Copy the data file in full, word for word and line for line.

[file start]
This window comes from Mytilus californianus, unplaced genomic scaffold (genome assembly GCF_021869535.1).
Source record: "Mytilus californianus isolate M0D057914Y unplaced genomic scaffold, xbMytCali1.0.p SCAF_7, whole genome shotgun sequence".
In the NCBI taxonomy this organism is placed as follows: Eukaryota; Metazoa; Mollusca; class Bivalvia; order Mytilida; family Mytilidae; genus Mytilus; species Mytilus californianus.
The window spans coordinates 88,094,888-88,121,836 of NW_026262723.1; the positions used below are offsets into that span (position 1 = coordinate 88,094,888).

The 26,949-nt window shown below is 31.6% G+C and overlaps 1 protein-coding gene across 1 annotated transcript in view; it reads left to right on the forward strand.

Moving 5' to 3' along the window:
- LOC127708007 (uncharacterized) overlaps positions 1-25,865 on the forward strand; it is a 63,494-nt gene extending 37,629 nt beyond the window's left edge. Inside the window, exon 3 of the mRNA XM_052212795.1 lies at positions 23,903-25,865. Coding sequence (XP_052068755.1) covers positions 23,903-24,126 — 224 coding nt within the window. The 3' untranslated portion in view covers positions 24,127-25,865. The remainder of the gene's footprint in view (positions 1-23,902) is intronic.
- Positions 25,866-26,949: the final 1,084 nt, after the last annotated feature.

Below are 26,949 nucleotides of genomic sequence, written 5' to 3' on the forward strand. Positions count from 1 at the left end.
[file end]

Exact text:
This window comes from Mytilus californianus, unplaced genomic scaffold (genome assembly GCF_021869535.1).
Source record: "Mytilus californianus isolate M0D057914Y unplaced genomic scaffold, xbMytCali1.0.p SCAF_7, whole genome shotgun sequence".
In the NCBI taxonomy this organism is placed as follows: Eukaryota; Metazoa; Mollusca; class Bivalvia; order Mytilida; family Mytilidae; genus Mytilus; species Mytilus californianus.
The window spans coordinates 88,094,888-88,121,836 of NW_026262723.1; the positions used below are offsets into that span (position 1 = coordinate 88,094,888).

The 26,949-nt window shown below is 31.6% G+C and overlaps 1 protein-coding gene across 1 annotated transcript in view; it reads left to right on the forward strand.

Moving 5' to 3' along the window:
- LOC127708007 (uncharacterized) overlaps positions 1-25,865 on the forward strand; it is a 63,494-nt gene extending 37,629 nt beyond the window's left edge. Inside the window, exon 3 of the mRNA XM_052212795.1 lies at positions 23,903-25,865. Coding sequence (XP_052068755.1) covers positions 23,903-24,126 — 224 coding nt within the window. The 3' untranslated portion in view covers positions 24,127-25,865. The remainder of the gene's footprint in view (positions 1-23,902) is intronic.
- Positions 25,866-26,949: the final 1,084 nt, after the last annotated feature.

Below are 26,949 nucleotides of genomic sequence, written 5' to 3' on the forward strand. Positions count from 1 at the left end.